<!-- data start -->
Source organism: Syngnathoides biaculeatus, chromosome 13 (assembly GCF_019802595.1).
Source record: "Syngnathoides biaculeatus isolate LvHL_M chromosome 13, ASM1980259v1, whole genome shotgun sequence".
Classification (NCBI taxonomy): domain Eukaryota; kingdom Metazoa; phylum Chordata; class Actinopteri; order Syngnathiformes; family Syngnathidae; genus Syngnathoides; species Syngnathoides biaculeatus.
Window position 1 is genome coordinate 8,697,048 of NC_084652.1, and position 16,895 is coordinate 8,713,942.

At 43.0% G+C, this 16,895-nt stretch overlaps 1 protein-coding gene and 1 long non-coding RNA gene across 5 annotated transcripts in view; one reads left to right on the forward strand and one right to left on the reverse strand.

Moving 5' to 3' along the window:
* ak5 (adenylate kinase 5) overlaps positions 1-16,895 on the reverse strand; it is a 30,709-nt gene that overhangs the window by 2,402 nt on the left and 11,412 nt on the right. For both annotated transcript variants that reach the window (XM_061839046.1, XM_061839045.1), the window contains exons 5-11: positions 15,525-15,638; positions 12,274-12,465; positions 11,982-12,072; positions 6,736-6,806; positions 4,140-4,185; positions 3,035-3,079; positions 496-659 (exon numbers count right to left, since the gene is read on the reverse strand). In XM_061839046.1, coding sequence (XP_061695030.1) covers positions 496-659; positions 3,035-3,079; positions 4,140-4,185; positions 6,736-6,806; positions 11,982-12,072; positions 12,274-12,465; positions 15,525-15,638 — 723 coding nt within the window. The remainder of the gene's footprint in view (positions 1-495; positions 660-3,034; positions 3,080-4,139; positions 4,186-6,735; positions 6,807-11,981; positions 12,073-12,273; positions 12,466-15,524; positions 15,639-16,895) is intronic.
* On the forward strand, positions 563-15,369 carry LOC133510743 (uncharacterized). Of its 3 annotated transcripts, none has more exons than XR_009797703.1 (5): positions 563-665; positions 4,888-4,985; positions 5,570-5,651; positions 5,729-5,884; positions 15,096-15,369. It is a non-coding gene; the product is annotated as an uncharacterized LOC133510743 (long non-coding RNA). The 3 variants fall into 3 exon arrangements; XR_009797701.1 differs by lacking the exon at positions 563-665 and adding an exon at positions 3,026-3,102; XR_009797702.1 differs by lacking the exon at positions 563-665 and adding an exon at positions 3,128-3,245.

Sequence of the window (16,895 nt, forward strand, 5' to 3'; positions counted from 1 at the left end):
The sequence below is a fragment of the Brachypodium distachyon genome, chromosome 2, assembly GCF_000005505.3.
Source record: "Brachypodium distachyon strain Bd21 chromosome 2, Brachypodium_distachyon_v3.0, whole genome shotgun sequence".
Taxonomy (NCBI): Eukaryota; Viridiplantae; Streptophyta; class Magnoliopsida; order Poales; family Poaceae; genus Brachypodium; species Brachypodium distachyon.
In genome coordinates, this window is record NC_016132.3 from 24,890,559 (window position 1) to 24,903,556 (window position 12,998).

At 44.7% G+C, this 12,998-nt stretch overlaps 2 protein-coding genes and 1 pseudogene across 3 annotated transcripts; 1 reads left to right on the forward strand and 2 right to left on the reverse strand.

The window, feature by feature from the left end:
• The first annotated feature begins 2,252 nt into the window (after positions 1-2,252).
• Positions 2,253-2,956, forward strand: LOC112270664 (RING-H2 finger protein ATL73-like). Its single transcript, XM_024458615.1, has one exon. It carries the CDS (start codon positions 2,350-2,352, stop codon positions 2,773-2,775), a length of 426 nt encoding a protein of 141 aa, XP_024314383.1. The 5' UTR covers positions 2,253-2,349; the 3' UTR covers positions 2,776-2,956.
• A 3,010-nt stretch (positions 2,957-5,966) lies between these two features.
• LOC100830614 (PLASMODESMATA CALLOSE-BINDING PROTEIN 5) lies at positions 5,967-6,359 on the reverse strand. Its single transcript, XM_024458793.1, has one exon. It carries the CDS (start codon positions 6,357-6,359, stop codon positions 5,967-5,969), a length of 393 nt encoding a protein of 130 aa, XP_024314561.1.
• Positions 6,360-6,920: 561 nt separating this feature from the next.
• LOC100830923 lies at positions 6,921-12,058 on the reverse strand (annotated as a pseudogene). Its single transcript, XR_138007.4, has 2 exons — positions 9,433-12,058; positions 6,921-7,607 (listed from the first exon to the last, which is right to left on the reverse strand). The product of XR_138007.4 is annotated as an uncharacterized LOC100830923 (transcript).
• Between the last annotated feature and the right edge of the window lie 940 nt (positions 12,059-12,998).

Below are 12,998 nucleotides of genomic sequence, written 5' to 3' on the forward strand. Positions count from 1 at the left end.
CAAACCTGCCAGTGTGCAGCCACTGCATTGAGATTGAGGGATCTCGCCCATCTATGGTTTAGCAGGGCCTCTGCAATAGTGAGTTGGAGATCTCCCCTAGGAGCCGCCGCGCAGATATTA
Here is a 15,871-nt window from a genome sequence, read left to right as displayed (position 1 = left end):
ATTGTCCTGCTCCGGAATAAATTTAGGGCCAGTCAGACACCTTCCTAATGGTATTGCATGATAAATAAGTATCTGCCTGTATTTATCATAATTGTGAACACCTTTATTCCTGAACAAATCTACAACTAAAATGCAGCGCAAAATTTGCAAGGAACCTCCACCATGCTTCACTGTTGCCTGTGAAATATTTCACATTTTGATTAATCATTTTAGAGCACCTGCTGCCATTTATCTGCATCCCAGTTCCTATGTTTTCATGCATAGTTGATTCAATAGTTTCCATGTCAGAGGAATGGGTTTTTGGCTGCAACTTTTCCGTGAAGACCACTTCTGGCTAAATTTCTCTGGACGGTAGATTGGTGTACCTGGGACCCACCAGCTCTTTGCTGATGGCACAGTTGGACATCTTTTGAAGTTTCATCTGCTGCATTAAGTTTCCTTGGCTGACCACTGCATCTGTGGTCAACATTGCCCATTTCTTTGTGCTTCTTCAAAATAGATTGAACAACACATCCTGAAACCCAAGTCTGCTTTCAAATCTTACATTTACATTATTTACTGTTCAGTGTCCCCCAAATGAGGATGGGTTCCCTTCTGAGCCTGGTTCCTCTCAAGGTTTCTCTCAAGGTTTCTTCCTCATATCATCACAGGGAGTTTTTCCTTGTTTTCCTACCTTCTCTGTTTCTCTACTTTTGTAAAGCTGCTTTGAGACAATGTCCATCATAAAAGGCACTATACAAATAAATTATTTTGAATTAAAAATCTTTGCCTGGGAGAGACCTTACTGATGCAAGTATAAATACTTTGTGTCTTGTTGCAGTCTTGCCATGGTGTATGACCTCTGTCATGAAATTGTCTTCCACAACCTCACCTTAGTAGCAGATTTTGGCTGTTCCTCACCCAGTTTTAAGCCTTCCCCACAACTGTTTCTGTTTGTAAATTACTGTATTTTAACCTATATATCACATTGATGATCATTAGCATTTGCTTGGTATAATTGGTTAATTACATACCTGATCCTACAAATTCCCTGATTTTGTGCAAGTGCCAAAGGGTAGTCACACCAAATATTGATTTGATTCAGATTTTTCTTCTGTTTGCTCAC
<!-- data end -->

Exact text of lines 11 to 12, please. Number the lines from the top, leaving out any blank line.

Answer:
Source record: "Brachypodium distachyon strain Bd21 chromosome 2, Brachypodium_distachyon_v3.0, whole genome shotgun sequence".
Taxonomy (NCBI): Eukaryota; Viridiplantae; Streptophyta; class Magnoliopsida; order Poales; family Poaceae; genus Brachypodium; species Brachypodium distachyon.